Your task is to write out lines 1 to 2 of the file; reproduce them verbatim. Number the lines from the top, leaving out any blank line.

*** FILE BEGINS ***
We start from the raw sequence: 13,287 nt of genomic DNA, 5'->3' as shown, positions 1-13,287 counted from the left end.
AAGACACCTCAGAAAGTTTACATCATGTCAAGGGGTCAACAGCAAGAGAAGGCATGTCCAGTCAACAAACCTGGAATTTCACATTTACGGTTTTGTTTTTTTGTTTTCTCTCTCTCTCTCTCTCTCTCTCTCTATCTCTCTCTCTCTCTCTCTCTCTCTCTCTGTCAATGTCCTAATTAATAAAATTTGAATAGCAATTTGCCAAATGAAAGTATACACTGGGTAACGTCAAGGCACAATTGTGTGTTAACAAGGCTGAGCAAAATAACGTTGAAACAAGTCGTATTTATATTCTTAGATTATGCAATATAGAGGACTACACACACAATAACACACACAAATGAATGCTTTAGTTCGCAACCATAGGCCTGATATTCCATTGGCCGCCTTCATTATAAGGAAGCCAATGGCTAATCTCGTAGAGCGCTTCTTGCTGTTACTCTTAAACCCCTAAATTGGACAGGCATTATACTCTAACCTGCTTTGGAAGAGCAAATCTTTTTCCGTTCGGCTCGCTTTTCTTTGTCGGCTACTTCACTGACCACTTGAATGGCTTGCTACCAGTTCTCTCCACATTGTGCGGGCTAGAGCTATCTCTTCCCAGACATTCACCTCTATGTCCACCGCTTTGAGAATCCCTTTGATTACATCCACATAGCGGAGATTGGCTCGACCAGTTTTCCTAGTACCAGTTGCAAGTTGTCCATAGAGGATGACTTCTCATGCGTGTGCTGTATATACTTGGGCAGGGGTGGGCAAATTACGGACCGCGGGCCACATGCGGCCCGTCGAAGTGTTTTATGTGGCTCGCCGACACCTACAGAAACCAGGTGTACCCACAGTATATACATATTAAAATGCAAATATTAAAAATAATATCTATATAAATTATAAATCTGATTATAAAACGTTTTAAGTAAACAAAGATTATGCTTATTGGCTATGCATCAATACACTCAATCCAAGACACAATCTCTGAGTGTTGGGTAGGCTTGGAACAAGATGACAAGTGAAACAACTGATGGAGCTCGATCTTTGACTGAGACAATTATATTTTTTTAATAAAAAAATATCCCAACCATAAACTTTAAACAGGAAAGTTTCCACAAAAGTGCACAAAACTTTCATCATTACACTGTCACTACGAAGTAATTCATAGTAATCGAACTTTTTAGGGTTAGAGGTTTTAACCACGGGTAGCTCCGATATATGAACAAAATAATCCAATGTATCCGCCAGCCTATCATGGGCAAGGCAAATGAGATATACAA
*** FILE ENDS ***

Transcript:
We start from the raw sequence: 13,287 nt of genomic DNA, 5'->3' as shown, positions 1-13,287 counted from the left end.
AAGACACCTCAGAAAGTTTACATCATGTCAAGGGGTCAACAGCAAGAGAAGGCATGTCCAGTCAACAAACCTGGAATTTCACATTTACGGTTTTGTTTTTTTGTTTTCTCTCTCTCTCTCTCTCTCTCTCTCTATCTCTCTCTCTCTCTCTCTCTCTCTCTCTGTCAATGTCCTAATTAATAAAATTTGAATAGCAATTTGCCAAATGAAAGTATACACTGGGTAACGTCAAGGCACAATTGTGTGTTAACAAGGCTGAGCAAAATAACGTTGAAACAAGTCGTATTTATATTCTTAGATTATGCAATATAGAGGACTACACACACAATAACACACACAAATGAATGCTTTAGTTCGCAACCATAGGCCTGATATTCCATTGGCCGCCTTCATTATAAGGAAGCCAATGGCTAATCTCGTAGAGCGCTTCTTGCTGTTACTCTTAAACCCCTAAATTGGACAGGCATTATACTCTAACCTGCTTTGGAAGAGCAAATCTTTTTCCGTTCGGCTCGCTTTTCTTTGTCGGCTACTTCACTGACCACTTGAATGGCTTGCTACCAGTTCTCTCCACATTGTGCGGGCTAGAGCTATCTCTTCCCAGACATTCACCTCTATGTCCACCGCTTTGAGAATCCCTTTGATTACATCCACATAGCGGAGATTGGCTCGACCAGTTTTCCTAGTACCAGTTGCAAGTTGTCCATAGAGGATGACTTCTCATGCGTGTGCTGTATATACTTGGGCAGGGGTGGGCAAATTACGGACCGCGGGCCACATGCGGCCCGTCGAAGTGTTTTATGTGGCTCGCCGACACCTACAGAAACCAGGTGTACCCACAGTATATACATATTAAAATGCAAATATTAAAAATAATATCTATATAAATTATAAATCTGATTATAAAACGTTTTAAGTAAACAAAGATTATGCTTATTGGCTATGCATCAATACACTCAATCCAAGACACAATCTCTGAGTGTTGGGTAGGCTTGGAACAAGATGACAAGTGAAACAACTGATGGAGCTCGATCTTTGACTGAGACAATTATATTTTTTTAATAAAAAAATATCCCAACCATAAACTTTAAACAGGAAAGTTTCCACAAAAGTGCACAAAACTTTCATCATTACACTGTCACTACGAAGTAATTCATAGTAATCGAACTTTTTAGGGTTAGAGGTTTTAACCACGGGTAGCTCCGATATATGAACAAAATAATCCAATGTATCCGCCAGCCTATCATGGGCAAGGCAAATGAGATATACAA